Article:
Myanmar’s Public Health Care System: Filling the Gaps
The ambulance pulls up at the gates of Htantabin Monastery in Myanmar’s capital, Naypyidaw, where Sayadaw Kaywala waits patiently. As the door opens, he bends to extend a comforting hand to the curled-up body lying on the stretcher. Ma Myi’s wrinkled face breaks into a gentle smile as she receives his blessings. Words of gratitude are unnecessary. A worker loads an oxygen cylinder into the ambulance and soon it is off, on a 250-kilometer journey to Ma Myi’s hometown, Pekon.
A used van that has been reconditioned and fitted with an old air-conditioner, a stretcher, a first aid box, some basic equipment, and a hook for a drip, this “ambulance” is doing her last laps, just like Ma Myi. With each bump and pothole on the rugged road, the old frame rattles from the worn-out suspension. For 70-year-old Ma Myi, diagnosed with blood cancer, it does not matter. All she wants is to be able to spend her last days with her children and grandchildren and to die in her own bed, at home. Were it not been for this old ambulance, Ma Myi would probably have had to spend her last days in hospital.
Sayadaw Kaywala, who is chief abbot of Htantabin Monastery, explains: “In Myanmar, many poor people who are sick have to travel long distances to reach health facilities, by carts, public buses, or boats. Even when they arrive, they may receive no treatment because of a shortage of medical equipment or staff. It is unbearable to see the elderly, the babies, and the handicapped having to endure such difficulties just to get medical treatment. With what the monastery could afford, we started this free ambulance service. The doctors have said Ma Myi’s case is hopeless, but at least she can have her last wishes fulfilled.”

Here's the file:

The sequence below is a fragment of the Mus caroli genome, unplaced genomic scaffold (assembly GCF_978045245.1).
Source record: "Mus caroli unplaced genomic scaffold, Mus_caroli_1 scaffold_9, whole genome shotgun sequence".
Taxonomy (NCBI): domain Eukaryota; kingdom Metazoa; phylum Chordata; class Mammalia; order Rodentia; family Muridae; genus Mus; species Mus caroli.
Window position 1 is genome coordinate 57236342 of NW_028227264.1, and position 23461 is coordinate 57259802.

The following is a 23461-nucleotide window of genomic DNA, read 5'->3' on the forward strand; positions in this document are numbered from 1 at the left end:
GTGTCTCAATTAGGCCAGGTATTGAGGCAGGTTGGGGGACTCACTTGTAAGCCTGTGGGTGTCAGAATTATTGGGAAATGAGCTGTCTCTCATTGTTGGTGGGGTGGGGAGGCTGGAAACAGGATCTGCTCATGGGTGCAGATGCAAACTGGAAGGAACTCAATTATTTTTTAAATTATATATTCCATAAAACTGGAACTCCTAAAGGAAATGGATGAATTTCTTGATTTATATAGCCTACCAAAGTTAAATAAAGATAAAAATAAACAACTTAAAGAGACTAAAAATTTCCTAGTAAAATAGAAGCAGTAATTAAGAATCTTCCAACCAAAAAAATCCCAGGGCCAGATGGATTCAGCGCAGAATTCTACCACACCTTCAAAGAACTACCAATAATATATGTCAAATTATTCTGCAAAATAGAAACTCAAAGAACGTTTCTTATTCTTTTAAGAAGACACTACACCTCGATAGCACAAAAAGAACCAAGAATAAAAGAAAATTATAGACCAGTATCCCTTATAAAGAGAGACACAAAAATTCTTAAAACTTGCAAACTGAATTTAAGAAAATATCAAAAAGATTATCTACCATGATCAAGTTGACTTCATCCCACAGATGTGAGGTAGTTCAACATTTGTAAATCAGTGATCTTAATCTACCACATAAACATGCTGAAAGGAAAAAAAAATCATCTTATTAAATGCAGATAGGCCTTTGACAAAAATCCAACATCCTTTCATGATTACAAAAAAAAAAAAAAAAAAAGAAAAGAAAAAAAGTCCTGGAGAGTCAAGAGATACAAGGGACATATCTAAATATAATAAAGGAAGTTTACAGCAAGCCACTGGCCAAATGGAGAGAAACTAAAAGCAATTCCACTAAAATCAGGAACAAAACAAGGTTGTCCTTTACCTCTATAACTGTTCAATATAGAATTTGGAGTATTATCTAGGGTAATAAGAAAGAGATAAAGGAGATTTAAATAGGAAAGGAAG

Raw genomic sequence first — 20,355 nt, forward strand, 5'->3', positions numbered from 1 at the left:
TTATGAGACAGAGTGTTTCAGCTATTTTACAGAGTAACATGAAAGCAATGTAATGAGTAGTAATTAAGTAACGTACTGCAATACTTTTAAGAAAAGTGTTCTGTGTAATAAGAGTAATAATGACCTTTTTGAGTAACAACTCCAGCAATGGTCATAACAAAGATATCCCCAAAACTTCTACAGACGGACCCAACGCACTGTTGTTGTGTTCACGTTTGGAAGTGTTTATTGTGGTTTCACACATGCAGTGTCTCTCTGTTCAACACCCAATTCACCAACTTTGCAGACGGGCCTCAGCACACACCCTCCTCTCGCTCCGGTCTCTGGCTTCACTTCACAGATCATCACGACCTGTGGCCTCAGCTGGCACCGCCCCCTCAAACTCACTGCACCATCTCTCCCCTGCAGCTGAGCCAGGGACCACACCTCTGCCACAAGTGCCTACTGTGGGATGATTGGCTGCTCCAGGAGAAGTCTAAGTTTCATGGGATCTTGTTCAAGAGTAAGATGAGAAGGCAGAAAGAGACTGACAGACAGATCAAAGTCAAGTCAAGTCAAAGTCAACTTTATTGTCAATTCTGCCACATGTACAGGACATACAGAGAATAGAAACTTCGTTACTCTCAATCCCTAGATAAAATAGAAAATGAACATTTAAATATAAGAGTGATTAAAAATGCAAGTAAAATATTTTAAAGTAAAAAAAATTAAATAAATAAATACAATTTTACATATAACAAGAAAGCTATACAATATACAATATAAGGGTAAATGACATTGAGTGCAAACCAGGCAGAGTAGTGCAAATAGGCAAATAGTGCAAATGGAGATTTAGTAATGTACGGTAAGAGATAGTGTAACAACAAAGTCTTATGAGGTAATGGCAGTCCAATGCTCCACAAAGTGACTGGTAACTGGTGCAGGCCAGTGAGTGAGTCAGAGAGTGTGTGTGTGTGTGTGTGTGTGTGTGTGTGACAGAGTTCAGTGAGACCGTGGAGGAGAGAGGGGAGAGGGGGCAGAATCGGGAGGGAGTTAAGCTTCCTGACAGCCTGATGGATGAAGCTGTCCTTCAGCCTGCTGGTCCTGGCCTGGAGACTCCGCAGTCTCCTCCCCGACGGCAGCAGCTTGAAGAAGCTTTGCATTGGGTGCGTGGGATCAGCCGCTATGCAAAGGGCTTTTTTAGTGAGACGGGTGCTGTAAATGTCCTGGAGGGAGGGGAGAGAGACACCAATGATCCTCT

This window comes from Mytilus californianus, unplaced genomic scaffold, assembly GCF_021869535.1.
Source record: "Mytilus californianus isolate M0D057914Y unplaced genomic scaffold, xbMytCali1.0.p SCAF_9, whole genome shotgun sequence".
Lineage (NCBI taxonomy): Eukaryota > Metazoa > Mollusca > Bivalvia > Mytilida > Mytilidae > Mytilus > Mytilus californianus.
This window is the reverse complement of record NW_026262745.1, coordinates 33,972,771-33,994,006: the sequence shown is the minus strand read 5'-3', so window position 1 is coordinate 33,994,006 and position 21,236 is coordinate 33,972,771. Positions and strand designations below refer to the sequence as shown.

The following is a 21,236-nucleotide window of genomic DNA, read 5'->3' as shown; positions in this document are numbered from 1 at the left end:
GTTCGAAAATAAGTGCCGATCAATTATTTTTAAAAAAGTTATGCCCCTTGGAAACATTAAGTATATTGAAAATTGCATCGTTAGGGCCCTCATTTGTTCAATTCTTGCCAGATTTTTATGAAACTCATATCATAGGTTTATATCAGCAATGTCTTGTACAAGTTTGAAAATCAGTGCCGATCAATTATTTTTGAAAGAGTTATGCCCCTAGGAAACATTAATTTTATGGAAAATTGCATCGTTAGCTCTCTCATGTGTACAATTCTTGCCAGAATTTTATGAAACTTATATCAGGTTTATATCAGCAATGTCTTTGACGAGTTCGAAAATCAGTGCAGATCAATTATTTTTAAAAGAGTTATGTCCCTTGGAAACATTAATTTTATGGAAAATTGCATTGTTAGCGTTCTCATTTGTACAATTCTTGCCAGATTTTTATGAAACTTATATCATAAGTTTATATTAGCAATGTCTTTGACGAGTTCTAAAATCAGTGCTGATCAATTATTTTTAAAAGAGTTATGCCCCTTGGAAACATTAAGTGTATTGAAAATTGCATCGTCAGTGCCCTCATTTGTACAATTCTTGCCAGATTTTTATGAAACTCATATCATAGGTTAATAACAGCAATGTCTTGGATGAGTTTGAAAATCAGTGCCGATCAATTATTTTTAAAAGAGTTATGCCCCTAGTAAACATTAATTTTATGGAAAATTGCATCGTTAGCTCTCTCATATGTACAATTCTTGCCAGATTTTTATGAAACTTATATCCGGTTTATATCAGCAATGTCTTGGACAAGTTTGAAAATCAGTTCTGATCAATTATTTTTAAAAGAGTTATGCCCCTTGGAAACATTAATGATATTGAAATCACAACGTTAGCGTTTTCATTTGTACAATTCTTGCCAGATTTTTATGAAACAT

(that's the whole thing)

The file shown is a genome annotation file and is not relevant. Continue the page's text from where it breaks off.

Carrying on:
But Htantabin Monastery does not only provide for the needs of the living. There is also a “Nibbana van”—a term used in Myanmar for vehicles that deliver corpses. On average, the monastery delivers around ten corpses a month from the hospitals back to the deceased’s home villages, some as far away as the Myanmar-Thailand border. In Myanmar, where it is considered taboo to transport corpses, privately owned businesses charge exorbitant prices for such services. Even the government municipal service charges 50–80,000 kyats (10,000 kyats=US$8), with private hospitals demanding 100,000 to 500,000 kyats, all well beyond the means of most poor households. Funerals are also a financial burden—they can easily cost more than 20,000 kyats.
“How can a person with a daily income of 3,000 kyats afford all this?” the 56-year-old Sayadaw asks. “In our Burmese tradition, funeral rites are very important as it means the passing into another life. Most people prefer to conduct the funeral at their own home so the family, relatives, and friends can observe the wake. We not only perform the religious rites, but often help out with the funeral expenses so that they can have a dignified funeral ceremony.”
According to a World Bank report, in 2013 public health spending in Myanmar accounted for only 1.8 per cent of GDP, among the lowest in the world. Private, out-of-pocket health-related expenditure amounted to 68.2 per cent of the total, compared with only 27.2 per cent for public spending, or less than US$1 per person annually. With the low priority given to public health care, many essential services, including emergency care and the ambulance service, have been forced to take a back seat. Until 2012, at many public hospitals these did not even exist. With poor funding, public hospitals are also lacking in medical supplies, bedding, sanitary facilities, surgical instruments, equipment, and even doctors. As such, they have only been able to provide basic care. The burden of health care has thus fallen on the patient, via a cost-sharing system requiring them to pay for at least some of the equipment used during treatment. In a country where many live below the poverty line, the poor have often had to seek other options or forgo treatment altogether.